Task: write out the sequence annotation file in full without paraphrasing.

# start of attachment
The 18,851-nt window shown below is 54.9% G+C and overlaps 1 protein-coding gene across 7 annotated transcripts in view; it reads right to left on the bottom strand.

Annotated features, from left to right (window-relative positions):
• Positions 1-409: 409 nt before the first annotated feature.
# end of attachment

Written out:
The 18,851-nt window shown below is 54.9% G+C and overlaps 1 protein-coding gene across 7 annotated transcripts in view; it reads right to left on the bottom strand.

Annotated features, from left to right (window-relative positions):
• Positions 1-409: 409 nt before the first annotated feature.